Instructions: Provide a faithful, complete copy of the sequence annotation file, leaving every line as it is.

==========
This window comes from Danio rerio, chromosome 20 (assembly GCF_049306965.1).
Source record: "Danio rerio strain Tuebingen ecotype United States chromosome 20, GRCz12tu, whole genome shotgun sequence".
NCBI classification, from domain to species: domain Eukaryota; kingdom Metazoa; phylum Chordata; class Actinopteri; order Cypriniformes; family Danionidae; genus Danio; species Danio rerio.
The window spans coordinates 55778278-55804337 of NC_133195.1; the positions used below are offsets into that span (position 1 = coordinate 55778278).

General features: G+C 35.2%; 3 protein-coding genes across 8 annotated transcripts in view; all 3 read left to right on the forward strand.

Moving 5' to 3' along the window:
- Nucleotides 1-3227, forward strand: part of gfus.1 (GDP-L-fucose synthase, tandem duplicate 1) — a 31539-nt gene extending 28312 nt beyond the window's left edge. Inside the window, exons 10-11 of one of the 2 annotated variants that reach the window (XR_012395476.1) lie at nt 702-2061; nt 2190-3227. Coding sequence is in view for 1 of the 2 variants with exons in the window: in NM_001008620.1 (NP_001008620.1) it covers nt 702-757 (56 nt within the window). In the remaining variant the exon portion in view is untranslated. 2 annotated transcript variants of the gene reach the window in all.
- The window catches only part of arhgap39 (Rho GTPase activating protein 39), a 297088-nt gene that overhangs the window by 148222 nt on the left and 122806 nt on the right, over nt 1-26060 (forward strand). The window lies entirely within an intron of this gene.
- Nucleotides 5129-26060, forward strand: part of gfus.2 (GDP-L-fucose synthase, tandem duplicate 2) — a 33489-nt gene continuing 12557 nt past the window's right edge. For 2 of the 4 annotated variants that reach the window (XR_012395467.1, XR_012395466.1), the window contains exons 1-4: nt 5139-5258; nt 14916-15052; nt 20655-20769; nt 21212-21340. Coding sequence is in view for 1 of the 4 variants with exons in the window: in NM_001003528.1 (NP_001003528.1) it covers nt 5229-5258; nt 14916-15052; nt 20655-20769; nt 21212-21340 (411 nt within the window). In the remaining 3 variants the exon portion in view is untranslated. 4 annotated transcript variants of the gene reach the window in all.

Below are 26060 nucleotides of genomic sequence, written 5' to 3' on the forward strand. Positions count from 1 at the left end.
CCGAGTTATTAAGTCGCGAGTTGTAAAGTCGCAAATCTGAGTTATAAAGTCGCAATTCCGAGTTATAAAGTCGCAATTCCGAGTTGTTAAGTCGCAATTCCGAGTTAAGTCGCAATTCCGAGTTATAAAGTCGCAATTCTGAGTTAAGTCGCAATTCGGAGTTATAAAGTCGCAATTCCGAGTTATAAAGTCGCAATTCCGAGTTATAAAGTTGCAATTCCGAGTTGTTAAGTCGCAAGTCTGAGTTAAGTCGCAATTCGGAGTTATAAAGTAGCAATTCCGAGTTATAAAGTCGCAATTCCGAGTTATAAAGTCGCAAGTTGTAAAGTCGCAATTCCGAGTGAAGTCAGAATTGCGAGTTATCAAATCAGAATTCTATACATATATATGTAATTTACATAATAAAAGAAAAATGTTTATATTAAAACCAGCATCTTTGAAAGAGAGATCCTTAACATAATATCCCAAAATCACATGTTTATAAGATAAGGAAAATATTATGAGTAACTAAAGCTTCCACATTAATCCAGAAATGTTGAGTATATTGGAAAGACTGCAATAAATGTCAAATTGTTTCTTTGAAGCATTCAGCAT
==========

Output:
This window comes from Danio rerio, chromosome 20 (assembly GCF_049306965.1).
Source record: "Danio rerio strain Tuebingen ecotype United States chromosome 20, GRCz12tu, whole genome shotgun sequence".
NCBI classification, from domain to species: domain Eukaryota; kingdom Metazoa; phylum Chordata; class Actinopteri; order Cypriniformes; family Danionidae; genus Danio; species Danio rerio.
The window spans coordinates 55778278-55804337 of NC_133195.1; the positions used below are offsets into that span (position 1 = coordinate 55778278).

General features: G+C 35.2%; 3 protein-coding genes across 8 annotated transcripts in view; all 3 read left to right on the forward strand.

Moving 5' to 3' along the window:
- Nucleotides 1-3227, forward strand: part of gfus.1 (GDP-L-fucose synthase, tandem duplicate 1) — a 31539-nt gene extending 28312 nt beyond the window's left edge. Inside the window, exons 10-11 of one of the 2 annotated variants that reach the window (XR_012395476.1) lie at nt 702-2061; nt 2190-3227. Coding sequence is in view for 1 of the 2 variants with exons in the window: in NM_001008620.1 (NP_001008620.1) it covers nt 702-757 (56 nt within the window). In the remaining variant the exon portion in view is untranslated. 2 annotated transcript variants of the gene reach the window in all.
- The window catches only part of arhgap39 (Rho GTPase activating protein 39), a 297088-nt gene that overhangs the window by 148222 nt on the left and 122806 nt on the right, over nt 1-26060 (forward strand). The window lies entirely within an intron of this gene.
- Nucleotides 5129-26060, forward strand: part of gfus.2 (GDP-L-fucose synthase, tandem duplicate 2) — a 33489-nt gene continuing 12557 nt past the window's right edge. For 2 of the 4 annotated variants that reach the window (XR_012395467.1, XR_012395466.1), the window contains exons 1-4: nt 5139-5258; nt 14916-15052; nt 20655-20769; nt 21212-21340. Coding sequence is in view for 1 of the 4 variants with exons in the window: in NM_001003528.1 (NP_001003528.1) it covers nt 5229-5258; nt 14916-15052; nt 20655-20769; nt 21212-21340 (411 nt within the window). In the remaining 3 variants the exon portion in view is untranslated. 4 annotated transcript variants of the gene reach the window in all.

Below are 26060 nucleotides of genomic sequence, written 5' to 3' on the forward strand. Positions count from 1 at the left end.
CCGAGTTATTAAGTCGCGAGTTGTAAAGTCGCAAATCTGAGTTATAAAGTCGCAATTCCGAGTTATAAAGTCGCAATTCCGAGTTGTTAAGTCGCAATTCCGAGTTAAGTCGCAATTCCGAGTTATAAAGTCGCAATTCTGAGTTAAGTCGCAATTCGGAGTTATAAAGTCGCAATTCCGAGTTATAAAGTCGCAATTCCGAGTTATAAAGTTGCAATTCCGAGTTGTTAAGTCGCAAGTCTGAGTTAAGTCGCAATTCGGAGTTATAAAGTAGCAATTCCGAGTTATAAAGTCGCAATTCCGAGTTATAAAGTCGCAAGTTGTAAAGTCGCAATTCCGAGTGAAGTCAGAATTGCGAGTTATCAAATCAGAATTCTATACATATATATGTAATTTACATAATAAAAGAAAAATGTTTATATTAAAACCAGCATCTTTGAAAGAGAGATCCTTAACATAATATCCCAAAATCACATGTTTATAAGATAAGGAAAATATTATGAGTAACTAAAGCTTCCACATTAATCCAGAAATGTTGAGTATATTGGAAAGACTGCAATAAATGTCAAATTGTTTCTTTGAAGCATTCAGCAT